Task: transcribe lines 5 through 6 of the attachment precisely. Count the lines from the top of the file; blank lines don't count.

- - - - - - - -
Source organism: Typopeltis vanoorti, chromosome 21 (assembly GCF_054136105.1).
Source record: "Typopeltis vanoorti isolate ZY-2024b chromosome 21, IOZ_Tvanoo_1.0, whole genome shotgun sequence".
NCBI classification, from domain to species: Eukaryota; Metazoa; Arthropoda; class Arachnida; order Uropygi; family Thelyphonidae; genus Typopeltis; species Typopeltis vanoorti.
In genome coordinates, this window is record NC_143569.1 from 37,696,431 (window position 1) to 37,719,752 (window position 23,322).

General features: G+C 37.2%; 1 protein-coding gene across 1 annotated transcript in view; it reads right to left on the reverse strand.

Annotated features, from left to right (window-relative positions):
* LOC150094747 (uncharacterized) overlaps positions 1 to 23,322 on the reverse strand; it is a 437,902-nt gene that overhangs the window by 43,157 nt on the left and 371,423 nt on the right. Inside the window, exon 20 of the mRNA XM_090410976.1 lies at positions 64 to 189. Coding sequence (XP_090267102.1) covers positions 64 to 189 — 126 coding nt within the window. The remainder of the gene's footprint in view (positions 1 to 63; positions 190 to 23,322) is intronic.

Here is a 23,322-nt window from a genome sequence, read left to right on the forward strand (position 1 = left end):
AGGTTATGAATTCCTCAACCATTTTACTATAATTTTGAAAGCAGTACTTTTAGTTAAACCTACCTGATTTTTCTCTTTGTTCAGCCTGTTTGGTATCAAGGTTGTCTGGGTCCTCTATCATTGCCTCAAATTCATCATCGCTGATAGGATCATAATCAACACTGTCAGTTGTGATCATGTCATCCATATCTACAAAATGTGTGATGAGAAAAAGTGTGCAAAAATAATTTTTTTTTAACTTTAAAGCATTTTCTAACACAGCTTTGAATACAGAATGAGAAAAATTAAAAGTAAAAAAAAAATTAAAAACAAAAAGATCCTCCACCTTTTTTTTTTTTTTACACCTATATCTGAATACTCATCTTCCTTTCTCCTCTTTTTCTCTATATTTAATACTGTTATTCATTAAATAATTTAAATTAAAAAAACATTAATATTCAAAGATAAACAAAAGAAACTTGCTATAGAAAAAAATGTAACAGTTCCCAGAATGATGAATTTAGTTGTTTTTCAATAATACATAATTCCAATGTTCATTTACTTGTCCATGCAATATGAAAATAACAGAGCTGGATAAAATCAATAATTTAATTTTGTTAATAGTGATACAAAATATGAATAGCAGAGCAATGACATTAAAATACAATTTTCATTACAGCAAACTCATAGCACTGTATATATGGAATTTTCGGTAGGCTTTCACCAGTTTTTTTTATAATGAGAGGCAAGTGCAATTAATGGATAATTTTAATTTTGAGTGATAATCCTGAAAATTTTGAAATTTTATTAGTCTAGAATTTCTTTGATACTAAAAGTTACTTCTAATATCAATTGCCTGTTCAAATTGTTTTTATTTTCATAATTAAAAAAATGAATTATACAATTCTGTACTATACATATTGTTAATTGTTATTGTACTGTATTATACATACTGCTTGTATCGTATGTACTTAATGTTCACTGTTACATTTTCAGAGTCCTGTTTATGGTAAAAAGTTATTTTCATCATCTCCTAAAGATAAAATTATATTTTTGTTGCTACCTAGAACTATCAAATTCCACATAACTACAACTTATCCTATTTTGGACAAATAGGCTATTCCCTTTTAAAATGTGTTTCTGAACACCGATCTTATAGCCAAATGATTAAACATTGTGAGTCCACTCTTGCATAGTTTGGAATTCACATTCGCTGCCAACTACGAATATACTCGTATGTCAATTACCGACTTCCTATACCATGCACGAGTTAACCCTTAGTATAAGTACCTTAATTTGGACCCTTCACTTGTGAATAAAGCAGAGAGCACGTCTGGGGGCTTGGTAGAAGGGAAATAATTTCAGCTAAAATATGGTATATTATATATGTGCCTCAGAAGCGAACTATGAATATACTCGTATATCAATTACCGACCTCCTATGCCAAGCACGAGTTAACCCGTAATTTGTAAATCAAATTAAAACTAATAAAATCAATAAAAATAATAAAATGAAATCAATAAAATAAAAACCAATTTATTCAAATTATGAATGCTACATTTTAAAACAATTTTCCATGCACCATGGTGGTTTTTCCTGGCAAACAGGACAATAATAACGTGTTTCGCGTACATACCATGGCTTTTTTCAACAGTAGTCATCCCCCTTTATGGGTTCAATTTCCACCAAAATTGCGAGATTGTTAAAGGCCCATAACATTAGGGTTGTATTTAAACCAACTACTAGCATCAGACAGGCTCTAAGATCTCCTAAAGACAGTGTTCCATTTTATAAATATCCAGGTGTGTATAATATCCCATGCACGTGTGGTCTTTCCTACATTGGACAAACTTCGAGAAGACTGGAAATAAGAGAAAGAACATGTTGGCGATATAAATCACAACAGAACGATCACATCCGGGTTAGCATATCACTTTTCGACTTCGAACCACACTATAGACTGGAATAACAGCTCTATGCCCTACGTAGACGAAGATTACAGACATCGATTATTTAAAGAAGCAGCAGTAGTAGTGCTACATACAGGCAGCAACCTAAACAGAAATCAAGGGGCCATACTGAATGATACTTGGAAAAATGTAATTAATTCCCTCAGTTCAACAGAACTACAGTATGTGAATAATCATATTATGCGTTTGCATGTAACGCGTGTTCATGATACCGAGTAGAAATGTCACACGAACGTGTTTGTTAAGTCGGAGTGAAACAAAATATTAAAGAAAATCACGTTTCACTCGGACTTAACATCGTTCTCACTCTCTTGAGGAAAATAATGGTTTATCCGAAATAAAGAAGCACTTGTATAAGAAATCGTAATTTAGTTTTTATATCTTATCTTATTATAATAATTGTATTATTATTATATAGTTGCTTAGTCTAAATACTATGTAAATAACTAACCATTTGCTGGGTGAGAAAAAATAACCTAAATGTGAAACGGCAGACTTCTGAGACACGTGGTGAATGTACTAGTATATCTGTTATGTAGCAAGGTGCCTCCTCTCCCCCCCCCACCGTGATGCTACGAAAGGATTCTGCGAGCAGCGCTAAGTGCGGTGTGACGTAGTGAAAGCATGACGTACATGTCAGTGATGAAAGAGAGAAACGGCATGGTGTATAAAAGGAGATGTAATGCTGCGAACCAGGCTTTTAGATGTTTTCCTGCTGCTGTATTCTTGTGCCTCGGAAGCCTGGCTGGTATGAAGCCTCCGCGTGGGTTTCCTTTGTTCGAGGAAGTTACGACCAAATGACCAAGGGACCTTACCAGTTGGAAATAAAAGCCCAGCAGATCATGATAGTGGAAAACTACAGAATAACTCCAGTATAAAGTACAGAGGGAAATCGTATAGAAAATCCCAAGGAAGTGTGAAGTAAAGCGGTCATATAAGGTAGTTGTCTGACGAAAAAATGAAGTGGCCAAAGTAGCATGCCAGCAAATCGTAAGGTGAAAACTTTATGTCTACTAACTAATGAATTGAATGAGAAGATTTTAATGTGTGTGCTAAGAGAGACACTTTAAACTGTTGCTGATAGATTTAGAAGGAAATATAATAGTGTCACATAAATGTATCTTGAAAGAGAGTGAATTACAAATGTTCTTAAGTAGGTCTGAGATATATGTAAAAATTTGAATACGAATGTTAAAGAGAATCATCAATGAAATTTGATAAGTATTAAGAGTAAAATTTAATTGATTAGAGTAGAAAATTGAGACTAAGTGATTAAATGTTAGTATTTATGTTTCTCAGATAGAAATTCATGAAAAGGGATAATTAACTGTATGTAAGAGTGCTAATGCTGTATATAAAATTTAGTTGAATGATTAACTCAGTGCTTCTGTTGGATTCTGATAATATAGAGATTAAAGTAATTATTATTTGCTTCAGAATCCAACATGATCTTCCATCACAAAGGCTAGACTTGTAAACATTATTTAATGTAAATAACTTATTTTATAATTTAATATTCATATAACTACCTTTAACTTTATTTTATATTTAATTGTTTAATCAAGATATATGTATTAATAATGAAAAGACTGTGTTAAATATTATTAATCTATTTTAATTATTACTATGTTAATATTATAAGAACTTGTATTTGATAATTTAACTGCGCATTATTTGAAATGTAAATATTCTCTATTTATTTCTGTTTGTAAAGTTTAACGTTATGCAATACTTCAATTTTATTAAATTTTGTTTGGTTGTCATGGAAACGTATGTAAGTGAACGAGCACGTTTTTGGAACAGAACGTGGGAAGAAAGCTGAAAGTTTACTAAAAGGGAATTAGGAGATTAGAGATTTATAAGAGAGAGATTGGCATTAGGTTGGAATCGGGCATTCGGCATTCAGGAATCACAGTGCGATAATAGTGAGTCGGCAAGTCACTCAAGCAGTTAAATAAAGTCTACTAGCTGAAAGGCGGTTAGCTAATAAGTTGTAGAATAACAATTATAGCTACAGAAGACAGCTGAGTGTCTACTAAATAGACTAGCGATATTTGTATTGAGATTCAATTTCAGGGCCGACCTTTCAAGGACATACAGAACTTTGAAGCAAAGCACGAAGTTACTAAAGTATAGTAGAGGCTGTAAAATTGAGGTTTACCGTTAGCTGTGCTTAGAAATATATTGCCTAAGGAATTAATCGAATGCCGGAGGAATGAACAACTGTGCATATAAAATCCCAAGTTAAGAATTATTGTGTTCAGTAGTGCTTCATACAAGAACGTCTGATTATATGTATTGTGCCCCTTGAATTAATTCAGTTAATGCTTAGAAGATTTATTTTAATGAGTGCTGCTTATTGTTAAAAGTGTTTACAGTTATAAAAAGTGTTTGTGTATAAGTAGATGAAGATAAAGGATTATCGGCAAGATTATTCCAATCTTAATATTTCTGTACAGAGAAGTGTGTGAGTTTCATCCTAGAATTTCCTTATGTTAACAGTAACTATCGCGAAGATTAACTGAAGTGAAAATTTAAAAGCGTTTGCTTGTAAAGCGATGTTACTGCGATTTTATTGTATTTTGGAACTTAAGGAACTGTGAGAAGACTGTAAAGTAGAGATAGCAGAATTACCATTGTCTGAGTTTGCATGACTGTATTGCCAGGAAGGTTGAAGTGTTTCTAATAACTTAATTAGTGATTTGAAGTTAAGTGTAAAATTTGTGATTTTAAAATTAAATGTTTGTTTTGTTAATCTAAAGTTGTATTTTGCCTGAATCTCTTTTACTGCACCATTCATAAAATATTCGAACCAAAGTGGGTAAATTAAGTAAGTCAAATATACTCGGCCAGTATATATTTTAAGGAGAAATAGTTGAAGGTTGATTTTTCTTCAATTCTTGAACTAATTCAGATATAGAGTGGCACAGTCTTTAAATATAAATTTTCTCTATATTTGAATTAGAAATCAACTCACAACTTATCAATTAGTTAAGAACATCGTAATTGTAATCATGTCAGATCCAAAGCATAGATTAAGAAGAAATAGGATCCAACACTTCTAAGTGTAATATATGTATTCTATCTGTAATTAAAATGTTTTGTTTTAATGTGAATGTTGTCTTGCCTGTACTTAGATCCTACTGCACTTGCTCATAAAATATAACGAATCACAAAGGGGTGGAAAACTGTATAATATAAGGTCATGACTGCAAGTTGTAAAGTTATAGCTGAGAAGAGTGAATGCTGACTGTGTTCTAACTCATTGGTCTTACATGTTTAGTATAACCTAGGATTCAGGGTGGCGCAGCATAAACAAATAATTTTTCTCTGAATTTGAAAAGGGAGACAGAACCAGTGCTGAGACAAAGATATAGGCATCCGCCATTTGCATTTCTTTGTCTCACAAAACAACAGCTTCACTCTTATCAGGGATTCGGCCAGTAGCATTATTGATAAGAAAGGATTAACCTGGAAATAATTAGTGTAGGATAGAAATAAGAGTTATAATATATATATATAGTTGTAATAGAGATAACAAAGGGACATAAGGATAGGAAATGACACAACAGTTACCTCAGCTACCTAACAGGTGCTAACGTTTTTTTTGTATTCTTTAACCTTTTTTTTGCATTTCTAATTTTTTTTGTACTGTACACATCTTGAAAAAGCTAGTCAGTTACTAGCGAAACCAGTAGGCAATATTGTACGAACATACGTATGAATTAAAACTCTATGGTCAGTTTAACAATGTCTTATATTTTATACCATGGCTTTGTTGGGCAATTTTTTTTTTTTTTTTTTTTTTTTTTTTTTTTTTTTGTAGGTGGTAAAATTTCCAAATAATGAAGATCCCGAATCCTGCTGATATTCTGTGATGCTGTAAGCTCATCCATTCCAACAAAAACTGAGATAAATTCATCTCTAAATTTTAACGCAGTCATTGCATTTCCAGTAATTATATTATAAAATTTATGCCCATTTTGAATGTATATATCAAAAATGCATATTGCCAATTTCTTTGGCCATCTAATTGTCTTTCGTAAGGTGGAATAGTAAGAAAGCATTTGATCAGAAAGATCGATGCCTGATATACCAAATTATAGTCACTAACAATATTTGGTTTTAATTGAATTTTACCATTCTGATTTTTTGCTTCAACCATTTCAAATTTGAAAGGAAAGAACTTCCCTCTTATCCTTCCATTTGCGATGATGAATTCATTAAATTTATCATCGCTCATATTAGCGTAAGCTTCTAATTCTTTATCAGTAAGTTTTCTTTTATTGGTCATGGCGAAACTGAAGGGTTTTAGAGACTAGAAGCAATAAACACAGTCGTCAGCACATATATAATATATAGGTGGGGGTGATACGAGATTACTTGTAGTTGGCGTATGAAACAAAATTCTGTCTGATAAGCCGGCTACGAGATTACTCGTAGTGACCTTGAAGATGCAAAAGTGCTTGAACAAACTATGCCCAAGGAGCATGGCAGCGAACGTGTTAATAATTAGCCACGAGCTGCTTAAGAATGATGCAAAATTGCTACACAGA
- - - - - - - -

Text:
General features: G+C 37.2%; 1 protein-coding gene across 1 annotated transcript in view; it reads right to left on the reverse strand.

Annotated features, from left to right (window-relative positions):